Monday, July 2, 2018

Accents - rhoticity or rotisserie?

Your accent marks you either as belonging where you speak - or as an outsider. Rhoticity and rotisserie are words that almost sound alike (homophones).  But a rotisserie is an apparatus for roasting food (like the chicken shown above) on a spit. And rhoticity refers to an accent or dialect of English where an /r/ sound is retained before consonants and finally in a word at the end of an utterance. In a rhotic dialect you would say to ‘park the car in Harvard Yard,’ not to ‘pahk the cah in Hahvad Yahd.’ At ThoughtCo. on March 26, 2018 there is an article by Richard Nordquist giving a Definition and examples of rhotic and not-rhotic speech.

Folks in the Midwestern U.S. don’t think they have an accent, but of course they do. My parents both grew up there, so that became my accent. There was another article by Edward McClelland in the January 3, 2017 issue of Belt Magazine titled Introduction to How to Speak Midwestern. He shows a map and explains that there are three Midwestern dialect regions: Inland North, Midland, and North Central. Mr. McClelland said:

The steel mills and auto plants drew millions of Southern and Eastern European immigrants who adopted Inland North as their dialect model. Perhaps most importantly, the nation’s leading pronunciation expert was John S. Kenyon, a philologist at Ohio’s Hiram College, which is just east of Cleveland. Kenyon was the author of two books, American Pronunciation (1924) and A Pronouncing Dictionary of American English (1944), and was pronunciation editor of Webster’s New International Dictionary of the English Language. In these roles, Kenyon championed rhoticity, the pronunciation of r’s wherever they appear in words: he preferred ‘war’ to the Transatlantic ‘waugh.’ Kenyon also favored pronouncing ‘not’ like ‘naht,’ instead of ‘nawt.’ These were both features of the Inland North speech he heard in northeastern Ohio.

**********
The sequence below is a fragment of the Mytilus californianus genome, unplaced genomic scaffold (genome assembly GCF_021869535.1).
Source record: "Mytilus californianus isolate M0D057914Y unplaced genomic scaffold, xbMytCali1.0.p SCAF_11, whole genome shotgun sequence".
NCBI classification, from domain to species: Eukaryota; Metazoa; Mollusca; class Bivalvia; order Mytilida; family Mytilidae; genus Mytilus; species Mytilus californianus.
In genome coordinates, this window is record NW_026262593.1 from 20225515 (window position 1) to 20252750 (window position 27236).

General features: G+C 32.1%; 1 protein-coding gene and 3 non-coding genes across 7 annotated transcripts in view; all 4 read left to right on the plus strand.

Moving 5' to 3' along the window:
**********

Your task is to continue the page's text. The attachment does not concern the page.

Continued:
Dialect regions also have different idioms. After about five years of living in Ann Arbor, Michigan (Inland North), I was visiting my mother (Midland) and gave her some driving directions, that included the phrase ‘hang a right’ (meaning to make a right turn). She glared at me and asked why a change in direction had to be suspended in midair!

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